“It didn't look like ‘nothin’’ to me,” Mr. Malinowski said. He was well into his fifties, but Mr. Malinowski was a big man. Moreover, I could tell that he didn't like Matt Stefano. None of the teachers did, really; but Mr. Malinowski’s tone suggested a degree of antipathy that extended beyond an educator’s professional exasperation with an incurable problem student. Reflecting on this moment years later, I would sometimes wonder if there had been a Matt Stefano in Mr. Malinowski’s childhood. That would have explained a lot.
Mr. Malinowski, ignoring Bobby for the most part, walked closer to Matt Stefano and me. Matt now took a deliberate step away from me, as if to demonstrate his innocence.
Without warning, Mr. Malinowski grabbed Matt by his shirt collar, and shoved him up against the building, much as Matt had been doing to me a minute ago.
“Picking on other kids again?” Mr. Malinowski asked, bringing his face to within inches of Stefano’s. “Maybe you ought to try picking on someone your own size—someone who can fight back.”
I know what you’re probably thinking about now: There is so much about this entire exchange that would be impossible nowadays, or would result in multiple lawsuits.
But keep in mind: this was the early 1980s. Nearly two decades before Columbine, schools were much less vigilant about bullying. Unless one of the victims really made an issue of a bullying problem, the schools tended to make students work out these problems among themselves.
And as for a teacher laying hands on a child in a threatening manner: Corporal punishment was still practiced in many schools in 1980, and no one thought anything of parents spanking their own children. Not like nowadays, when spanking has become a matter for media worrywarts and United Nations human rights lawyers.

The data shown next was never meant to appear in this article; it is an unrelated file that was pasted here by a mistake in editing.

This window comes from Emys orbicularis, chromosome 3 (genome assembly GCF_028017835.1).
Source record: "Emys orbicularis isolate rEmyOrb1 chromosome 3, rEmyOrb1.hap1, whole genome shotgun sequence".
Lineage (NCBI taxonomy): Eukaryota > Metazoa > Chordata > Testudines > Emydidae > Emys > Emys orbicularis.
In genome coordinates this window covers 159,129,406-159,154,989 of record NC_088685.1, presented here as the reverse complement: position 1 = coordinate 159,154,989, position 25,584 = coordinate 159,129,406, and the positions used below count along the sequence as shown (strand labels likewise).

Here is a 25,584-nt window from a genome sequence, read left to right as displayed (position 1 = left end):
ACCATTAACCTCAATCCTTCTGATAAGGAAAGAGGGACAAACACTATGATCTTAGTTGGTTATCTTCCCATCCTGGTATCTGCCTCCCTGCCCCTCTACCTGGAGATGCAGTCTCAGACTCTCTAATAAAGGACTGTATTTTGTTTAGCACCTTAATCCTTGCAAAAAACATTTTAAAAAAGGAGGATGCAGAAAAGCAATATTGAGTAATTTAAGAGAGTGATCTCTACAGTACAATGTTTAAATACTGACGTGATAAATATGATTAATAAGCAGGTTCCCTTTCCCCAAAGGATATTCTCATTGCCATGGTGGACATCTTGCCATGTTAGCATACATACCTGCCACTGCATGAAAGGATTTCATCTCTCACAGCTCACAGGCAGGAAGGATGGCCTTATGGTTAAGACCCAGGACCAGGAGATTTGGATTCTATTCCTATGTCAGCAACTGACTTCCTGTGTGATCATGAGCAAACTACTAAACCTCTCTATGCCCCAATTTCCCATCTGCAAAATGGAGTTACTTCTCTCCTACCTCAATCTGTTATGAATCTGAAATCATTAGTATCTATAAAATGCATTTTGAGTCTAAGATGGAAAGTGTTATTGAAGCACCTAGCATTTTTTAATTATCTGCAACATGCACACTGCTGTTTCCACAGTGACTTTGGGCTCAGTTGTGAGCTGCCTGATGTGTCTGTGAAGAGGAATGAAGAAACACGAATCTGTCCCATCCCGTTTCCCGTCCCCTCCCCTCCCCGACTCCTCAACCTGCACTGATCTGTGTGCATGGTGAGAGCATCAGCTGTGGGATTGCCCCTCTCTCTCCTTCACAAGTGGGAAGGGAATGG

I was half-expecting Mr. Malinowski to throw a punch at Matt Stefano, but instead he let the boy go and shoved him away. Even in the early 1980s, a punch from a teacher would have constituted an “incident”. I also wondered, briefly, if Matt would have retaliated at that point, and what the outcome might have been. At six-foot-three and maybe two hundred and forty pounds, Mr. Malinowski was somewhat the larger of the two. But Matt was younger, probably faster, and almost certainly meaner.
“Don’t let me catch you doing that again, Stefano,” Mr. Malinowski said. “And to help you remember, I’m going to write up three demerits for you. They should add nicely to your total.”
By this time I had moved away from Matt Stefano and Mr. Malinowski. I was standing next to Bobby. Mr. Malinowski turned to Bobby and me. “Why don’t you two boys join the rest of the students in the front area of the school grounds,” he said. “Lunchtime is almost over.”
This was a command, not a request, though both Bobby and I were more than happy to comply. I shuffled away, Bobby at my side, while Mr. Malinowski continued his lecture at Matt Stefano. The teacher’s intervention had been a mixed blessing: On one hand, I had been saved from immediate peril. On the other hand, though, I had (however indirectly and without fault) subjected Matt to three demerits and humiliating treatment at the hands of an adult authority figure. Matt would be looking for a payback.
Serial be continued....
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